Items in the 30 Jul 1965 NYT and 2 Aug 1965 DV noted that a previous attempt to adapt a film version of James Joyce’s 1922 novel, Ulysses, was made in the early 1930s, as a collaboration between Russian filmmaker Sergei Eisenstein and James Joyce; however, it was abandoned after two scripts were written. In 1961, American producer and writer Jerry Wald optioned the rights; when Wald died the following year, British director Jack Cardiff took them over. Meanwhile, writer-director-producer Joseph Strick initially tried to obtain the option in 1961 but was outbid by Wald. He was finally successful in 1964, and spent the following two years pursuing financing, the 2 Oct 1966 NYT reported. Strick was able to entice executive producer Walter Reade, Jr., with whom he had collaborated on the 1963 film, The Balcony (see entry). Reade, Jr., who had formerly been interested when Jerry Wald had held the rights, offered to provide Strick with $500,000. For the remainder of financing, Reade, Jr. approached British Lion, who agreed to participate “only against a personal guarantee by Strick that the film would get a British censor’s certificate,” making the project a British-American co-production. The 4 Aug 1965 Var stated that British Lion was set to provide seventy percent of the financing, and Reade-Sterling the other thirty percent. The 30 Jul 1965 NYT noted the project would mark the second adaptation of Joyce’s work to be released as a feature film, after Passages from ‘Finnegans Wake’ (1967, see entry). However, Ulysses was ultimately released first.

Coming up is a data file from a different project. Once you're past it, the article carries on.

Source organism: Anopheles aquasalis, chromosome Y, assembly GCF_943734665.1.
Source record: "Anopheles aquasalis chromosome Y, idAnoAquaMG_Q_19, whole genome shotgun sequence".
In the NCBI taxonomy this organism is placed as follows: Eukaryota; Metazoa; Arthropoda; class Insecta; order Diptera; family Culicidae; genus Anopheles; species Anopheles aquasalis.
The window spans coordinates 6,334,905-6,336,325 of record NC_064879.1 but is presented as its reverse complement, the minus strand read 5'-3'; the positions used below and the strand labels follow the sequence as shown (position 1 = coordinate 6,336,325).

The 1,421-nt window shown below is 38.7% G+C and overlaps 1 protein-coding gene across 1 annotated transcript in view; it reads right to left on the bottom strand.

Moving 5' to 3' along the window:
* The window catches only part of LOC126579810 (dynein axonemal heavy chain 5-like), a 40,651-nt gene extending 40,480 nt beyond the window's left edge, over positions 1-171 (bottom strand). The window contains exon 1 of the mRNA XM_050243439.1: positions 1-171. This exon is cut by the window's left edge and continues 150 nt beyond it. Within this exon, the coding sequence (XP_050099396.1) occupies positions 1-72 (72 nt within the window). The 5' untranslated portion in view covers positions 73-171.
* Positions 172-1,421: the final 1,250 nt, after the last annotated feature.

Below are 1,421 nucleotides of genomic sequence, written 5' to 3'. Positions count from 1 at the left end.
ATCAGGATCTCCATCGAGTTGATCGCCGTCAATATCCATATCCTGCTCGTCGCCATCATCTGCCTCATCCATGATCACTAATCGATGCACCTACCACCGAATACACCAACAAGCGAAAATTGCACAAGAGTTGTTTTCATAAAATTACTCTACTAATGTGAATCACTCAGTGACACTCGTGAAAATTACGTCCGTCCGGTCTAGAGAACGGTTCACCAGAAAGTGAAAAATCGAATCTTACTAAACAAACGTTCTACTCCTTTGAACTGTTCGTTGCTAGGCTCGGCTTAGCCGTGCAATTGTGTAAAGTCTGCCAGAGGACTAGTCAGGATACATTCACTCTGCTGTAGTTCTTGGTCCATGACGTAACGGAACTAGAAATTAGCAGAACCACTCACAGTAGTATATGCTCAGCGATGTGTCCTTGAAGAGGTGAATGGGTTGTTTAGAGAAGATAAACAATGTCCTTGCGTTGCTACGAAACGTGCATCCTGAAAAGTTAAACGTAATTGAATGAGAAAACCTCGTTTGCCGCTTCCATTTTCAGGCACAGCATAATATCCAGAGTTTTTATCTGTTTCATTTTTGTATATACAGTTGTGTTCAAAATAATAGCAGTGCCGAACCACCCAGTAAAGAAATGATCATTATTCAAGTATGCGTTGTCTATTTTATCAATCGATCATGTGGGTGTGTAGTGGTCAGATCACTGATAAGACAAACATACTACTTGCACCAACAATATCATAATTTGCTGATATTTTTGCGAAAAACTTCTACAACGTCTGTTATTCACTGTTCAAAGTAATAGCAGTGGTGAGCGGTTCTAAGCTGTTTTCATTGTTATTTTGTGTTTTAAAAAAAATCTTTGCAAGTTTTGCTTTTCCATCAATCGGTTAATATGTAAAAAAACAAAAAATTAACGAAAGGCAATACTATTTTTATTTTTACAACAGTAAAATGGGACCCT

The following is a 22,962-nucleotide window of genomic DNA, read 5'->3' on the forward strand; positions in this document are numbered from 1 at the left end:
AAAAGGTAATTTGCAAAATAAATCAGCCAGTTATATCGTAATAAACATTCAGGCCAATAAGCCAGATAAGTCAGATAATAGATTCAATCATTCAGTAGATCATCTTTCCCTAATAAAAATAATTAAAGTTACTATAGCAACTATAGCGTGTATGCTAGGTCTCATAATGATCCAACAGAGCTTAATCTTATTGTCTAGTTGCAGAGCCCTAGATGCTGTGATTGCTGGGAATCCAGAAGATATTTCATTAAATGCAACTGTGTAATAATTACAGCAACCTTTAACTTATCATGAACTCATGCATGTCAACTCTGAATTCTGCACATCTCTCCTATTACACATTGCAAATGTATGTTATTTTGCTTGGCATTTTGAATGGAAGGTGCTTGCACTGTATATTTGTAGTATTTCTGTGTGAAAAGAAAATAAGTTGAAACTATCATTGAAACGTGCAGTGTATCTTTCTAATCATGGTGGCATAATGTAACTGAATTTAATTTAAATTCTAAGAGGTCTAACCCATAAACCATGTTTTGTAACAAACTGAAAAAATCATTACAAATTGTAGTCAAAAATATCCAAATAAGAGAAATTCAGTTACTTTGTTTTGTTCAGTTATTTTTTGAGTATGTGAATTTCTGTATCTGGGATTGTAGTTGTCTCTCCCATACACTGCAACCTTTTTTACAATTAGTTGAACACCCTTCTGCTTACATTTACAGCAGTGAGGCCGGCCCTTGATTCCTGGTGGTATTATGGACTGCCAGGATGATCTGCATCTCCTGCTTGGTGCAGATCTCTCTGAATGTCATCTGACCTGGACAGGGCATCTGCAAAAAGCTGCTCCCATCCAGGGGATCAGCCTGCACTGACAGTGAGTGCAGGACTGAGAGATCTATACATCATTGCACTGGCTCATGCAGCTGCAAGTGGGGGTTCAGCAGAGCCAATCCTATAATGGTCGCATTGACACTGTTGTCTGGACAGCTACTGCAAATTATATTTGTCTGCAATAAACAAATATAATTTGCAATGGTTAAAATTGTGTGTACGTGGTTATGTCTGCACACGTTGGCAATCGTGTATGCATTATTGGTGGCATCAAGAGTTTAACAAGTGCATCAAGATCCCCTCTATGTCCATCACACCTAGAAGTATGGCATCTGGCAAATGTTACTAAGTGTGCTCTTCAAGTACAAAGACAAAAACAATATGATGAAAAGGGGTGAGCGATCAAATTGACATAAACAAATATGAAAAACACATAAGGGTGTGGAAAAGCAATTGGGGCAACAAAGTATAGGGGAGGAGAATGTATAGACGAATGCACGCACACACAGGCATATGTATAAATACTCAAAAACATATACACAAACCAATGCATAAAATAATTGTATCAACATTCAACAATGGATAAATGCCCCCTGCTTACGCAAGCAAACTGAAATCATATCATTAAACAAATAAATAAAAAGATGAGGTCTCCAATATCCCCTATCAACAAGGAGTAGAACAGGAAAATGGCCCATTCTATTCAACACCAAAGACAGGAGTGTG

Although several items published in 1965 named Sidney Myers as a co-screenwriter, he did not receive credit in the final film. Strick stated that the adaptation was extremely loyal to the novel, edited down for time and with some “connectives,” as he referred to them in the 2 Oct 1966 NYT. Also, the period was updated from 1902 to the mid-1960s due to budget restraints and the changed landscape of Dublin. Strick had once thought of making a trilogy of films based on the book, as the time lapsed in the narrative amounts to 18.75 hours, but he was unable to elicit interest in such a project.